Name: Sean Kenji Fujimori
Hometown: Shrewsbury, Mass.
High School: Phillips Exeter Academy
Major(s): Philosophy and Neuroscience
Campus activities: Circulation assistant at Burke Library, Outdoor Club, Environmental Action Group, Spectator writer
Last Movie Seen in Theaters: Harry Potter and the Deathly Hallows Part II
Favorite Movie: The Shawshank Redemption
Favorite Song: "Here For You" by Eyedea (as Oliver Hart)
Favorite place You’ve Lived on Campus: Eells
Last Book Read: The Dharma Bums by Jack Kerouac
Favorite Book: Moby Dick by Herman Melville
Hobbies/Interests: Philosophizing, Yoga, Hiking, Camping, Playing Sports, Reading, Travelling
Favorite Place on Campus: Kirkland Glen
Favorite Campus Dining Location: Commons
Fondest Hamilton Memory: Walking down to the stream behind the Kirkland Glen, standing in the water and skipping stones while conversing with a friend
Favorite Quote: “Reality is only a Rorschach inkblot, you know.” – Alan Watts
Where did you grow up?
I was born in Malden, Mass., and lived in both Pennsylvania and Michigan before I moved back to Shrewsbury, Mass., when I was 4. My home is on a deadend with a cul-de-sac at the end. At the end of the street there is a forest with a path through it that leads to my elementary school. I loved spending time in the forest, at the school playground and at a nearby park, especially because I had 5 siblings to play with. We had a lot of fun around our neighborhood. I feel very fortunate to have grown up where I did because it instilled a great love and respect for the natural world around me.
Describe your family.
My huge wonderful family includes my mother, father, two sisters and three brothers. My dad works for a pharmaceutical company, and my mom is a math teacher. They are both very hard workers and instilled in me a strong sense of the importance of education through their words and examples. They have both had an immense influence on my values and perspective. My twin sister Jessica and I are tied for oldest, and my twin brothers Sam and Caleb are tied for second. My brother Gavin and my sister Katie, the baby of the family, round out the children. I get along amazingly well with my family considering that I like solitude sometimes, and there always seems to be someone around. Jessica and I fit together like yin and yang. She is outgoing and friendly with everyone, while I am more reserved around people I do not know well. I played sports while she wrote for the school newspaper. She is well organized, and I am always forgetting things. In spite of our superficial differences, however, we have very similar thought patterns and values. After all, we have spent more time with each other than anyone else in our lives, and I think that it shows.
What was high school like? Who inspired you?
I was fortunate to go to a great high school, Phillips Exeter Academy, from sophomore year onward. Going to Exeter was a true blessing because it exposed me to brilliant people and unique perspectives from different cultures all over the world. The learning environment is based on the Harkness method, which is fundamentally a dialogue between the students and teachers rather than a one-sided lecture, and classes sit around oval tables to encourage everyone to contribute to the discussion. I loved that philosophy of education. It made me far more confident in myself and trained my mind to be more critical and analytical of everything. I had many great teachers there, including my philosophy teacher Mr. Vorkink, who inspired me to be critical of everything, my history teacher Mr. Herney, who taught me to tease out the subtle threads of the past, and my lacrosse coach Coach Glennon, who showed me how to find the humor in every situation while retaining a strong intensity of purpose.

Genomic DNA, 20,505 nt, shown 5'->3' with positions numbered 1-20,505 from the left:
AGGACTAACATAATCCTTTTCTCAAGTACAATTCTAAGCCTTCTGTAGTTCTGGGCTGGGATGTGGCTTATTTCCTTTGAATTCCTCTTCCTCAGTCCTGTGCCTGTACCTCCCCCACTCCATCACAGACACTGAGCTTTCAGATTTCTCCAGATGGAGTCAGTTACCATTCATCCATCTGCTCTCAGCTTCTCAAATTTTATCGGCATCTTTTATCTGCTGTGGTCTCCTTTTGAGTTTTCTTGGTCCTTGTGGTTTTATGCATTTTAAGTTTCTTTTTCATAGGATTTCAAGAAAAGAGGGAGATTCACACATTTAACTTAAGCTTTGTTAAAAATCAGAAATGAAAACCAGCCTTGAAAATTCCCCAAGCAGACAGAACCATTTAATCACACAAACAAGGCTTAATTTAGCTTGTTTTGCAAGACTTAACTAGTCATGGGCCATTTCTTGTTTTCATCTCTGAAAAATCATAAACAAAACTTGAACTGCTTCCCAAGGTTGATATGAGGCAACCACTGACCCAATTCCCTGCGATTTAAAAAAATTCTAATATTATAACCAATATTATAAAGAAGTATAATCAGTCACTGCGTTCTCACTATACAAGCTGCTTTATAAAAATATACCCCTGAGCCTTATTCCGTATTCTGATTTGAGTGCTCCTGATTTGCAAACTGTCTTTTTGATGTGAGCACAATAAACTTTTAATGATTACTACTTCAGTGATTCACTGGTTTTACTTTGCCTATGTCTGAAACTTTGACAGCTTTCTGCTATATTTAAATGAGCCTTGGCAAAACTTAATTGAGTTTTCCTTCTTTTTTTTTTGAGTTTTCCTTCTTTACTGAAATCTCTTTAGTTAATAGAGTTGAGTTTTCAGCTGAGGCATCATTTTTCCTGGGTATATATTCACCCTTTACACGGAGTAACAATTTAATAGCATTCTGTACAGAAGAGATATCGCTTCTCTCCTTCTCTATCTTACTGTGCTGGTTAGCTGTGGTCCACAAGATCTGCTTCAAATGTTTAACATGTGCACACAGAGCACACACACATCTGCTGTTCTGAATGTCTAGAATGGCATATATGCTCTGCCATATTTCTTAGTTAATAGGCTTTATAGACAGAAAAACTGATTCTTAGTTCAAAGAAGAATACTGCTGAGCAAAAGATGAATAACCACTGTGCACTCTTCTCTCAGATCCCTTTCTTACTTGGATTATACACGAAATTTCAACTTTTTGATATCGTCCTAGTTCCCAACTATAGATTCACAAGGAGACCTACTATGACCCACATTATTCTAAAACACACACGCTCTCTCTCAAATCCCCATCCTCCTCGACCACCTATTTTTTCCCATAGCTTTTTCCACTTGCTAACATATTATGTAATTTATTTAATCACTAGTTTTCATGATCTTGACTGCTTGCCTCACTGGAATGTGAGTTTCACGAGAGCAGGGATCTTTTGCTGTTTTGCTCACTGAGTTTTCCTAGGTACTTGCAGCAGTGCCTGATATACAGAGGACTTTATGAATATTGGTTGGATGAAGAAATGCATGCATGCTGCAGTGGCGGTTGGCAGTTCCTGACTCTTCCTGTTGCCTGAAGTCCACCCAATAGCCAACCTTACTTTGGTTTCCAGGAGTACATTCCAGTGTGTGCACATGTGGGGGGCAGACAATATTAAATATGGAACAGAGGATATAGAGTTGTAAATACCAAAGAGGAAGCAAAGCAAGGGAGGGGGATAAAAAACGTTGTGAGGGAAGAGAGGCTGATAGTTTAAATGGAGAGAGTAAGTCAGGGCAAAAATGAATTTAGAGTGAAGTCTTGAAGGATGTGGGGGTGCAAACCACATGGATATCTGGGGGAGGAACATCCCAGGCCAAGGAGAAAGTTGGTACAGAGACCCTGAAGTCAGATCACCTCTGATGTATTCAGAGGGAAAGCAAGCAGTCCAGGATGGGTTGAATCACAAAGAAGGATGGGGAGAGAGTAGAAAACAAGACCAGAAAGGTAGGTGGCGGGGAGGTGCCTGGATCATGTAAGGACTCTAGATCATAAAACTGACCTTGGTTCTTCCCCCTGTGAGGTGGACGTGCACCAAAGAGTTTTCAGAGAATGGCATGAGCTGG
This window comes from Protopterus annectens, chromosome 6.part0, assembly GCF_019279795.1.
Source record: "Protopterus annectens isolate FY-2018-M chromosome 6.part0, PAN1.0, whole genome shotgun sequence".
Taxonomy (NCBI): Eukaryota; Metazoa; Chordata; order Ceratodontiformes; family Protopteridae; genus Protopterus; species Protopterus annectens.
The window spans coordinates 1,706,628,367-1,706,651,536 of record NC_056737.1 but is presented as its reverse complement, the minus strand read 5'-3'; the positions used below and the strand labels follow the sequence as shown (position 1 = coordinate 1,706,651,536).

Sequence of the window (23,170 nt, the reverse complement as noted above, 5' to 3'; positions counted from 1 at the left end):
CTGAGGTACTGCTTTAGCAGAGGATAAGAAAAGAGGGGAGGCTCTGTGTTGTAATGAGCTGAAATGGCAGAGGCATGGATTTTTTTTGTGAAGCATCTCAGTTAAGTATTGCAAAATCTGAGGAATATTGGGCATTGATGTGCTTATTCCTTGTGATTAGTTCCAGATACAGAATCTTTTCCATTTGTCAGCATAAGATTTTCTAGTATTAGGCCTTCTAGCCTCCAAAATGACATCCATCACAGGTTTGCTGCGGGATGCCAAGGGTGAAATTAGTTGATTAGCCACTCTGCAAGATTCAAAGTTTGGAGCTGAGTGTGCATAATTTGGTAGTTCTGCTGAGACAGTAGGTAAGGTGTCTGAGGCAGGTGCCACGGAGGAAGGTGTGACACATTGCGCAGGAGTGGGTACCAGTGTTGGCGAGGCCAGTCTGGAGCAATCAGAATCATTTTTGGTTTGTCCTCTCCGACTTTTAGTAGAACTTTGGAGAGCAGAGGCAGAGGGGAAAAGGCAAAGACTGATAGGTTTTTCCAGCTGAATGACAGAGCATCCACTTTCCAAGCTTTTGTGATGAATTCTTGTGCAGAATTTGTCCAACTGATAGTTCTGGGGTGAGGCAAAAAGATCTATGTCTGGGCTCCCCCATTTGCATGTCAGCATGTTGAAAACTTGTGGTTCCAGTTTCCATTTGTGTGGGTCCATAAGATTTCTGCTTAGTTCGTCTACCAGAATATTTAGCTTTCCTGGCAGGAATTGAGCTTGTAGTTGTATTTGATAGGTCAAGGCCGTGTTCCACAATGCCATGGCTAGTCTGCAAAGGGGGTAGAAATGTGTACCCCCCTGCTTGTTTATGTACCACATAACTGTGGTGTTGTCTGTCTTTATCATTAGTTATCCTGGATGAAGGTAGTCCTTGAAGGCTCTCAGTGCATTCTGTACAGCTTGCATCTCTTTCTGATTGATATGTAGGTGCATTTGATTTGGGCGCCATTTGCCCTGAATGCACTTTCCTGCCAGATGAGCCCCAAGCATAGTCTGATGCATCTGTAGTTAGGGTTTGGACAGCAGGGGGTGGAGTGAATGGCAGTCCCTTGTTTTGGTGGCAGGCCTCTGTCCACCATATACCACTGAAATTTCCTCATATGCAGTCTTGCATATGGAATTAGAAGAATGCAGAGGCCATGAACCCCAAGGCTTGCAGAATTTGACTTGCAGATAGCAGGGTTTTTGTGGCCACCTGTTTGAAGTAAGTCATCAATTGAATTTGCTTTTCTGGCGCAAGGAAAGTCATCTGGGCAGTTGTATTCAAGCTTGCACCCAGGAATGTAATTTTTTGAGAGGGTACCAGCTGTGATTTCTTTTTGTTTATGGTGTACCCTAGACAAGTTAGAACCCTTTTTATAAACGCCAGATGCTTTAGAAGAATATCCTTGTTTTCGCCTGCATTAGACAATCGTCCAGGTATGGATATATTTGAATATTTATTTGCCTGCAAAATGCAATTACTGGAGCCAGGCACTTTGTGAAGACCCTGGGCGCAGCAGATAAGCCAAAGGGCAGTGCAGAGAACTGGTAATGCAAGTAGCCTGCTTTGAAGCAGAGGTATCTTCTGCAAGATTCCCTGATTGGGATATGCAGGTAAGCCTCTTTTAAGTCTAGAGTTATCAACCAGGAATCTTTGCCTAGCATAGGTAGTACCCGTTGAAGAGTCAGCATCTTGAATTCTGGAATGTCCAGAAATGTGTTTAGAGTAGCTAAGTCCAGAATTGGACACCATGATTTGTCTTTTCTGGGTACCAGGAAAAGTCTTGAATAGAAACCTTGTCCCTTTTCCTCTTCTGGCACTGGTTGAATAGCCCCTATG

What Hamilton professors, coaches or advisors have inspired you?
I have been blessed with inspiring professors in nearly every class I have taken at Hamilton. One who stands out is Professor Werner, who I am currently taking History of Ancient Western Philosophy with. To me he exemplifies the proper spirit of philosophy, in the sense that he does not take anything too seriously, yet sincerely tries to understand the world and explain his thoughts to anyone who is willing to listen. Moreover, he is always friendly and willing to talk to students about whatever is on their mind. He embodies a wonderful kind of empathy, both intellectual and emotional. It is extremely inspiring to sit and talk with someone who has such an understanding perspective. Two other professors that I feel fortunate to have taken classes with are Professors Ambrose and Paquette. I took Christianity in America with Professor Ambrose and The Old South with both Professors Ambrose and Paquette. The two classes had a great synergy as they followed similar timelines throughout the semester, and both professors brought the subject matter to life for me with their passion and insight.
What are your plans after Hamilton?
After Hamilton I may apply for law school, but if a good opportunity presents itself then I would be happy to take it up. I would love to travel for a little while if I get the chance — both the Western U.S. and Southeast Asia are at the top of my list. I can see myself enjoying the warmer weather after four years in Central New York, so if I do go to law school, I would probably end up in Southern California. I’ve lived in suburbs for most of my life, so I want to experience city life for at least a few years. I think I would love living in Minneapolis or St. Paul, but Los Angeles or San Francisco are also appealing. My plans are generally fluid so I may have a completely different goal by the time I graduate. Whatever I do, I’m sure there will be great people to meet and experiences to be had.